Wednesday, January 13, 2010

Body Measurements

I've already started to lose weight, so I'd better put up my measurements!

Weight (clothed): 215 lb
Bust: 46.5 inches
Waist: 43 inches
Hips: 49 inches

Can't think of anything else to measure that's as important as those. I'm not going to measure each leg and arm, that seems a bit excessive.

Just for fun, my shoe size is 8.5. I don't expect that to change ;p

What is the Paleo Diet?

I've had a lot of positive responses to my last post, and a lot of questions about the Paleo Diet. Also called the Paleolithic, Caveman, Hunter-Gatherer or Primal Diet, it's a way of eating that returns to our pre-agricultural menu. It's a low-carb diet, with no grains and most beans. The rule of thumb to go by - if you can't eat it raw, it's not allowed. That includes grains like wheat and rice, potatoes, and legumes - all of which are toxic to the body when in raw form, and only less so when cooked. I really reccommend the book I'm reading right now - called Going Against the Grain. It's based on scientific research and shows how grain consumption is behind the health epidemics in Western society.

For an introduction to the ideas behind the Paleo Diet, please read this web page:

For more resources on the Paleo Diet, go to - it's an entire page of links and books etc. As far as I can surmise from this page, the best books on the subject are the one I'm reading, The Paleo Diet (Cordain) and the Primal Blueprint. They're all available from Amazon. I'll be ordering The Paleo Diet and some books on how to cook vegetables and how to use herbs. Eventually I may get the Primal Blueprint and Good Calories, Bad Calories.

I do think I have more energy the past few days that I've been entirely grain free. I've actually been sitting up at my kitchen table to eat and work/play on the web, which is something I haven't done in the past year at all. I didn't even do this consciously, it just looked like a good thing to do and eventually I realized what a big step it was!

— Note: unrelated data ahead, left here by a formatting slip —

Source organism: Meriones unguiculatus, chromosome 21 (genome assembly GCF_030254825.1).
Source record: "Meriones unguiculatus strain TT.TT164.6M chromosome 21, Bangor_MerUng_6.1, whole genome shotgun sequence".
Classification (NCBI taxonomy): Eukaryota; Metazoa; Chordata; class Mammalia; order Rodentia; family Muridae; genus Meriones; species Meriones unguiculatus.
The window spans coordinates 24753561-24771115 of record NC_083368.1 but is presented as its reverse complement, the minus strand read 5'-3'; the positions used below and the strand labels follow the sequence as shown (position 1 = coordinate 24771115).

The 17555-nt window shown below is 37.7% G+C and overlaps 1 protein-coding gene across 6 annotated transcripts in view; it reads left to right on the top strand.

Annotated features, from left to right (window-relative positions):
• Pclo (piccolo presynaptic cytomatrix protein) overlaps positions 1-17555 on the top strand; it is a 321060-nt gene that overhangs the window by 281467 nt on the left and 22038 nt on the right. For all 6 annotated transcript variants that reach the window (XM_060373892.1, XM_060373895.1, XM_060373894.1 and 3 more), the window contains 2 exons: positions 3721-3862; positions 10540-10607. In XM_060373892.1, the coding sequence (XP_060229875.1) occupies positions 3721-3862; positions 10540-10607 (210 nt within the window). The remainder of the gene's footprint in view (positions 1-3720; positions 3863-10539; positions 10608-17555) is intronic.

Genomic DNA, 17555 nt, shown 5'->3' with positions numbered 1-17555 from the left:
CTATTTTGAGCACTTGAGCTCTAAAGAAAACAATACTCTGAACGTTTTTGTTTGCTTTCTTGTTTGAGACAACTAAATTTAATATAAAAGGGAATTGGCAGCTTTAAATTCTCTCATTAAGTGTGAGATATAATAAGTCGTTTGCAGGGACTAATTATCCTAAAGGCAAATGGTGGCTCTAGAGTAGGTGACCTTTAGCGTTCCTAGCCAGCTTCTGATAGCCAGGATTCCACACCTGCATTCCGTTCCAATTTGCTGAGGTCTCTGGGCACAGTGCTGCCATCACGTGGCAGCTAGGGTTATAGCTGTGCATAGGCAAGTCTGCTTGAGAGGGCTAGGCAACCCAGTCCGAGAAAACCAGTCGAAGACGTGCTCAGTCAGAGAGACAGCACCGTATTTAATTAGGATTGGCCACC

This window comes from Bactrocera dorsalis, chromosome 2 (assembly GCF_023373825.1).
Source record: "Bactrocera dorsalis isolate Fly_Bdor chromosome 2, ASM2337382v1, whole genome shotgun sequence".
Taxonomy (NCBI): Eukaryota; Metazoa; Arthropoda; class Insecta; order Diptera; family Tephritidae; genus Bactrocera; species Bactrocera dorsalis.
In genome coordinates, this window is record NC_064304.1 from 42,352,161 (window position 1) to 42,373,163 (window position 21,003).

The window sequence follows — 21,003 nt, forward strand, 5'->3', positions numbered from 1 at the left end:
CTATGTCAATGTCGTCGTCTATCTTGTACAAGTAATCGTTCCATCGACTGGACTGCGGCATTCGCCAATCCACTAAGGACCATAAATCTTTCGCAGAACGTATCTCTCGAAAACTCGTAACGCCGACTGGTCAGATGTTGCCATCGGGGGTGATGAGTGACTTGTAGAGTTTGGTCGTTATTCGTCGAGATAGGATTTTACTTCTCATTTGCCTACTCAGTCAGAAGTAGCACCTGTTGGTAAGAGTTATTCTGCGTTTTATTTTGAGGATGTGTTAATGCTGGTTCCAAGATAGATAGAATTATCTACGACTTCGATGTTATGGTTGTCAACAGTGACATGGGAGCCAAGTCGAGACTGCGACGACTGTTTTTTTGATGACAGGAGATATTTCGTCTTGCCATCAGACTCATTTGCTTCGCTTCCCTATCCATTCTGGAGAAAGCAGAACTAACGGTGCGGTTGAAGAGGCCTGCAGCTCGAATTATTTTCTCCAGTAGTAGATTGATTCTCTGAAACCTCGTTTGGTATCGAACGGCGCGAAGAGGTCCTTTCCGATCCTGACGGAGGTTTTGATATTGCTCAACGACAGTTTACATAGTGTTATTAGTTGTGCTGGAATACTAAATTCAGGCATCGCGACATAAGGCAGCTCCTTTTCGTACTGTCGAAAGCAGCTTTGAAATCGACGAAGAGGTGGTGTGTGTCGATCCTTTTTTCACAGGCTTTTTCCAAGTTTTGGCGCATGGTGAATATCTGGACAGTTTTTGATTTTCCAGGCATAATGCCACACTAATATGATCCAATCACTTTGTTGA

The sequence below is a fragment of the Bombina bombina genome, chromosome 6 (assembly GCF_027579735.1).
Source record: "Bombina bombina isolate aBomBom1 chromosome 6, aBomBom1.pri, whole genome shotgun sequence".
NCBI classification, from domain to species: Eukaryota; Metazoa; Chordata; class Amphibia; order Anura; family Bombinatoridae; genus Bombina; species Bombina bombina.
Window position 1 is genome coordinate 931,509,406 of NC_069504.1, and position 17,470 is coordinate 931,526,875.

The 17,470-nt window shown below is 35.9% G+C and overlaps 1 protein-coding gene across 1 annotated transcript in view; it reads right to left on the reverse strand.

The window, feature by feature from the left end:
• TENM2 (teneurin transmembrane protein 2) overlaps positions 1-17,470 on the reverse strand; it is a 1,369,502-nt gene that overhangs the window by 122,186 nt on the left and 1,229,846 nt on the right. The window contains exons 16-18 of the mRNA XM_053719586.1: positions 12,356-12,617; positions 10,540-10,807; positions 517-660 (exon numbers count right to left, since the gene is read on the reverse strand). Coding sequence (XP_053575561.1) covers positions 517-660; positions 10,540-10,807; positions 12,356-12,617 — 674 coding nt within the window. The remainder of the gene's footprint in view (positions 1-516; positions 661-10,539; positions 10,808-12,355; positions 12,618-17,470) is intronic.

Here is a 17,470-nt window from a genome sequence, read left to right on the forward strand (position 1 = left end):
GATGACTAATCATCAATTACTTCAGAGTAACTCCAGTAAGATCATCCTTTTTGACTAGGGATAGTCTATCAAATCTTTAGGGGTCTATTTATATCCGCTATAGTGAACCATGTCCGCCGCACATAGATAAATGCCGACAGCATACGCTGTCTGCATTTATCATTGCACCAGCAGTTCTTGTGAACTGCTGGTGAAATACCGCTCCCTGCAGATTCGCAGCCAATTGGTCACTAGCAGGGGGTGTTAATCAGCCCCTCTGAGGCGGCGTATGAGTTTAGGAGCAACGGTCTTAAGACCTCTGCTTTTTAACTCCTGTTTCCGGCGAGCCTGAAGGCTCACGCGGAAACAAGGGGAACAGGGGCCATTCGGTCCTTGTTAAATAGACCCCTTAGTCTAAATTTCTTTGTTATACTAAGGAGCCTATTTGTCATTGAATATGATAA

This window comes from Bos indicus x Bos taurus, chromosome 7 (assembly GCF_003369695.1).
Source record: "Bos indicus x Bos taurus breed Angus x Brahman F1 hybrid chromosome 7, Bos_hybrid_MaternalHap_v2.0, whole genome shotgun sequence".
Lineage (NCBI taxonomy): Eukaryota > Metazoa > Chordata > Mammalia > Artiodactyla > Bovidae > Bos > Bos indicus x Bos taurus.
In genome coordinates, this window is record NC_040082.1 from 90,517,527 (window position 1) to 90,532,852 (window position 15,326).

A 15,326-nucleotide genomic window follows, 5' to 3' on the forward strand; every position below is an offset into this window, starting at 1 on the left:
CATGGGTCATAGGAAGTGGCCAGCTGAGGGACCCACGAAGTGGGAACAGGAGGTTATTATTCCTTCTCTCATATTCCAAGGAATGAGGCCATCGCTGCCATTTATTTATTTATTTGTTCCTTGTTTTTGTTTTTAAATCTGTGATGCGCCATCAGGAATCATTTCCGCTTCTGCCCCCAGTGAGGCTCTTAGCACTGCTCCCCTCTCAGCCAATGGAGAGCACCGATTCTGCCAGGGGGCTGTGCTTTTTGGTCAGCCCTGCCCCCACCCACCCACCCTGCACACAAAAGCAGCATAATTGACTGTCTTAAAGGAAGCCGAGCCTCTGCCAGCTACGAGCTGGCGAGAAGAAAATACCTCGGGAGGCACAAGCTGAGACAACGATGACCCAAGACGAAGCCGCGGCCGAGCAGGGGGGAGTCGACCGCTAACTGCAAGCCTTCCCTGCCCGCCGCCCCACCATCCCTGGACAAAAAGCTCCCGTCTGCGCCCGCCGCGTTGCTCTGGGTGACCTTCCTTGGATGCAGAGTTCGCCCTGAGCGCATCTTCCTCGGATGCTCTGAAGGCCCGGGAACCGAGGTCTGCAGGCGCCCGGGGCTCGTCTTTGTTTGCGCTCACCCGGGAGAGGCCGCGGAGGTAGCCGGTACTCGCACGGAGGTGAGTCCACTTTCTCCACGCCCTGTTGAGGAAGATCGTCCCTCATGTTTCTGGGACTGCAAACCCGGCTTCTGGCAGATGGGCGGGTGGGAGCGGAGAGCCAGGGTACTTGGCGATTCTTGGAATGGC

I'm getting used to sleeping on the oxycocet - normally the codeine keeps me awake, but I went for so long without sleeping, I think my body got the idea that it better learn to fall asleep on it if it wanted to sleep at all. Last night, I woke up in the middle of the night in pain, took another oxycocet, and after about 45 minutes was able to get back to sleep. This is the first time in about 10 days I've been able to sleep when its dark outside. I'm not saying this improvement has anything to do with my diet, but it's important for me to keep a record of everything!

The more I read Going Against the Grain, the more I want to recommend it to everyone, especially anyone with chronic illness. The evidence really does point towards our grain consumption causing many of our health problems. I'm not sure how much pain reduction it will result in, but I am convinced I will lose weight and have more energy. Also, the author herself had chronic fatigue syndrome and discovered that going grain-free was her cure. So, in my opinion, it's worth reading, even if you don't decide to go grain-free.

by Lierre Keith (link to Goodreads). I have gotten some grief in the past about not being vegetarian, and the Paleo Diet is definitely not vegetarian! I would like to read this book to support my decision and also to be able to defend myself against more challenges. Though I expect my health improvements to be the only justification I need.

Monday, January 11, 2010

The Year of Desperate Measures

So. I was going to start a whole 'nother blog to chronicle my health progress this year. But geez, I already have a Tumblr, Facebook, this blog...and a caringbridge health site. I thought about doing it on the caringbridge site, but I've decided to do it here. All in one place is good for me, and this blog doesn't get enough posts anyway.

Here's the story: